I encourage companies who are thinking about maybe having a few distributed workers to be flexible with them. And it takes some time to figure out how working distributed works for you and how having distributed workers works for the company. So, as long as you communicate about it and treat people like adults, then it should work out well.
Chris:
I completely agree. It's very nice to have that flexibility to run errands in the middle of the day so you don't have to go through rush hour. Esther, I really liked that you are the human part of Lullabot, I could say, the human resources, the resource for humans. Let's get to know a little bit more about you.
Esther:
Okay.
Chris:
This is one of my favorite questions and I've been asking it on just about every episode, I think, if you woke up tomorrow and the internet was gone, what would you do?
Esther:
I would take a nap. I would read a book. I would go on a long horseback ride. I would play with my kids all day. I would do all the relaxing things without that looming presence hanging over me.
Chris:
Then, when it came time to pay the bills-
Esther:
I don't know. I'd have to move to Colorado and be a farmer with Matt Kleve, I think.
Chris:
Nice. All right, I'll make sure Matt saves a spot on his farm for you. What do you want to be when you grow up?
Esther:
I often say that I want to be just like Karen Stevenson, our director of technology. And I say that because she has had so many different career paths and learned so much along the way that I want to be like that. I want to have to experience different things and now, here she is, sharing her knowledge for whoever is interested and I really admire that in her.
When I was little, I wanted to be a vet and I actually applied and was accepted to a vet tech school about 14 years ago and then, I found out I was expecting and so that was great. Then, after my daughter was born, I applied and was accepted to vet school and then, I don't know, I was expecting my son. I decided that that probably wasn't meant to be. I still think it would be really cool to be a vet but instead of treating animals, I just have a small farm here and love on them instead.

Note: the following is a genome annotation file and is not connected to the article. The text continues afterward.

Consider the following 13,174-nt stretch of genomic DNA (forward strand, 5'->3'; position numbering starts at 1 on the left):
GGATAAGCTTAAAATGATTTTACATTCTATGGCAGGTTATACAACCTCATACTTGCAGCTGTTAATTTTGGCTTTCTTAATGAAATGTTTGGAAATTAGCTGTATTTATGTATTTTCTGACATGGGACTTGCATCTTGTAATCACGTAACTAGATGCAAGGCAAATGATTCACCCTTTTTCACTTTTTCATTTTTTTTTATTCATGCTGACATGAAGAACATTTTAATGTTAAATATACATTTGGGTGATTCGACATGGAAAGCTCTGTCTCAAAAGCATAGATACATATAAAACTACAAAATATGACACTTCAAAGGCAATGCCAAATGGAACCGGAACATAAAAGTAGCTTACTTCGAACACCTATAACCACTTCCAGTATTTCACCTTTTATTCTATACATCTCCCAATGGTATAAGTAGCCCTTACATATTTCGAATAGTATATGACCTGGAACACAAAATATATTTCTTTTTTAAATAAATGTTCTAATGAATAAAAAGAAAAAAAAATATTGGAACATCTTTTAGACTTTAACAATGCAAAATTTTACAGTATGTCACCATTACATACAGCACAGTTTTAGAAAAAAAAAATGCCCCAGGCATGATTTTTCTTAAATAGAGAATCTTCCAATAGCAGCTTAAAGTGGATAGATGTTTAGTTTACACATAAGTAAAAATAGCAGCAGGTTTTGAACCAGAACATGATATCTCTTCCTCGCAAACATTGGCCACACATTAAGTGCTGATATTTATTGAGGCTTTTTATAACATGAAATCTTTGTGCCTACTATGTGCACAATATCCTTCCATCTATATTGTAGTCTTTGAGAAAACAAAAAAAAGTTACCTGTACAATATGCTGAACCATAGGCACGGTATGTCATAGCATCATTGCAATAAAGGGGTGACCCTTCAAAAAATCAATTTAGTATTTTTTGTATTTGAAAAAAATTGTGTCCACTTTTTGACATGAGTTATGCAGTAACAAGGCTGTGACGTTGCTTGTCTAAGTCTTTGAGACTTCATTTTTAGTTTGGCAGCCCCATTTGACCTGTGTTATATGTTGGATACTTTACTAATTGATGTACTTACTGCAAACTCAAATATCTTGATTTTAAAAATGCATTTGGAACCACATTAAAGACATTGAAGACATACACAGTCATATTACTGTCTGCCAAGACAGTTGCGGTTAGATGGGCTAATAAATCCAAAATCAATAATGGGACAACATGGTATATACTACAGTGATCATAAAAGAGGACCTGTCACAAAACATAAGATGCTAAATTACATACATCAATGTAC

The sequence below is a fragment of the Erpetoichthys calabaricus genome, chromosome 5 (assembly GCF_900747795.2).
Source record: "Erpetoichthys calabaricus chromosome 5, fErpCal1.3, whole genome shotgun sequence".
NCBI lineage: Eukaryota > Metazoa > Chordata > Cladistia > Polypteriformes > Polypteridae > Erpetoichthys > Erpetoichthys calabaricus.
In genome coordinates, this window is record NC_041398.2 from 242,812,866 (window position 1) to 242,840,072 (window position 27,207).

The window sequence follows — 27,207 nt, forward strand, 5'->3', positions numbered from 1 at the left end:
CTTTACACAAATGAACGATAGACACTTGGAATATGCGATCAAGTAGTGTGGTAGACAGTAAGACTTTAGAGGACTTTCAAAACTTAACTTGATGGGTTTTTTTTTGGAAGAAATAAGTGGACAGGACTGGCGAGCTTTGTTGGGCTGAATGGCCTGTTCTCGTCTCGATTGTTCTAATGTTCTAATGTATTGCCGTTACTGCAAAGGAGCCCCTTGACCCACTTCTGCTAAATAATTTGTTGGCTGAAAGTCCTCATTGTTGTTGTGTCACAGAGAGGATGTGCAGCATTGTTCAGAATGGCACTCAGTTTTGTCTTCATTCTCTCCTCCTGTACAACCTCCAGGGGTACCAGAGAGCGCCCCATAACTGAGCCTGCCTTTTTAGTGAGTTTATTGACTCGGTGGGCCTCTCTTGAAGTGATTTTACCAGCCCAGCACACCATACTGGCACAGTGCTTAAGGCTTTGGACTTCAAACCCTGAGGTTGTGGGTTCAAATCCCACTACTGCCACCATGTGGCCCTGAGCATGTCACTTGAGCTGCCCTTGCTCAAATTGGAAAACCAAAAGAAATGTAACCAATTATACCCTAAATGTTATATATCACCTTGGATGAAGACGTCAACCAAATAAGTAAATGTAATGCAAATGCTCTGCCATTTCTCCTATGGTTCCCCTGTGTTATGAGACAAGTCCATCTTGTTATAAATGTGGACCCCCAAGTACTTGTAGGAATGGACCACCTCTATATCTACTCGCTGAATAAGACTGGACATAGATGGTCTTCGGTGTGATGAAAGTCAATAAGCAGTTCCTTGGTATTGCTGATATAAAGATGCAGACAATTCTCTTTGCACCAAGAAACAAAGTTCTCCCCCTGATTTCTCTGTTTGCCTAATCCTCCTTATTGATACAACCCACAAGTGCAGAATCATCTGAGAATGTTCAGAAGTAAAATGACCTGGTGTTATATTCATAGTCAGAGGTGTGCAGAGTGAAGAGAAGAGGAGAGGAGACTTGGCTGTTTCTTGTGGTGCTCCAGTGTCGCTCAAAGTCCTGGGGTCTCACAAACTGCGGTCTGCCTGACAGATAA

Chris:
You have a small farm there in Las Vegas, Nevada?
Esther:
We live about an hour north of Las Vegas in kind of a rural ... No, not kind of, it's rural. We don't have a stop light, but we do have a grocery store and things like that. Yes, my husband and I and my three kids, we have about a half-acre of land. We've had horses, chickens, dogs, cats, ducks, et cetera and we love being close enough to Vegas that we can go see a show if we want to or take friends around, but far enough away that we can have all these animals and room for our kids to ride our four-wheeler and play as well.
Chris:
Finally, is there somebody that helped you along the way in your career that you would like to say thank you to or share some gratitude with?
Esther:
Well, gosh, I just feel like there are so many. My sister, Liza Kindred, who was business director here at Lullabot for a number of years but she no longer is. She has been just a great resource to go to in the past here at Lullabot. Actually, that's a funny story, so when Lullabot was growing, they got to the point where they were like, "Hey, maybe we should hire someone for human resources." My sister Liza worked here at that time and she did not think of me, even though I was working in human resources. And Nate Lampton turned to her and he said, "Wait, doesn't your sister work in human resources?" And she said, "Oh, yes."
They brought me on as a contractor and so, I often laughed and say Nate is the reason why I have this job. Thank you to Nate. My direct supervisor, Tim McDorman who's been here for 10 years has always just been such a huge support to the admin team and the HR team. He is one of the kindest people I know and super supportive, our biggest champion. I do thank him. I hope he knows how great he's been, really supporting us in all of our HR endeavors even when it's something like, "Hey, let's completely revamp healthcare." He's like, "Let's do it." I would definitely say thank you to Tim.
Then, also my dad is the assistant city manager of the town I grew up in, in Ames, Iowa. And he has been working for the city in public administration for over 30 years and I often call him and just ask him, "Hey, how do you do this?" For my own benefit here at Lullabot. He would definitely be a good mentor, someone I would definitely say thank you to.
Chris:
If somebody had a question for you and wanted to reach out, what's the best way for them to get a hold of you?
Esther:
I would love that. Email me directly at esther@lullabot.com or if you'd like to reach the human resources team which is Kris Konrady and I, you can just email hr@lullabot.com and we would love to hear from you.
Chris:
Well, thank you very much, Esther and see you at the next retreat.
Esther:
I can't wait.

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About host Chris Albrecht

Chris Albrecht
His backend brings all the nerds to the code. Skilled in Drupal development and architecture, you can often find him running through the Colorado wilderness and hosting the Behind the Screens podcast.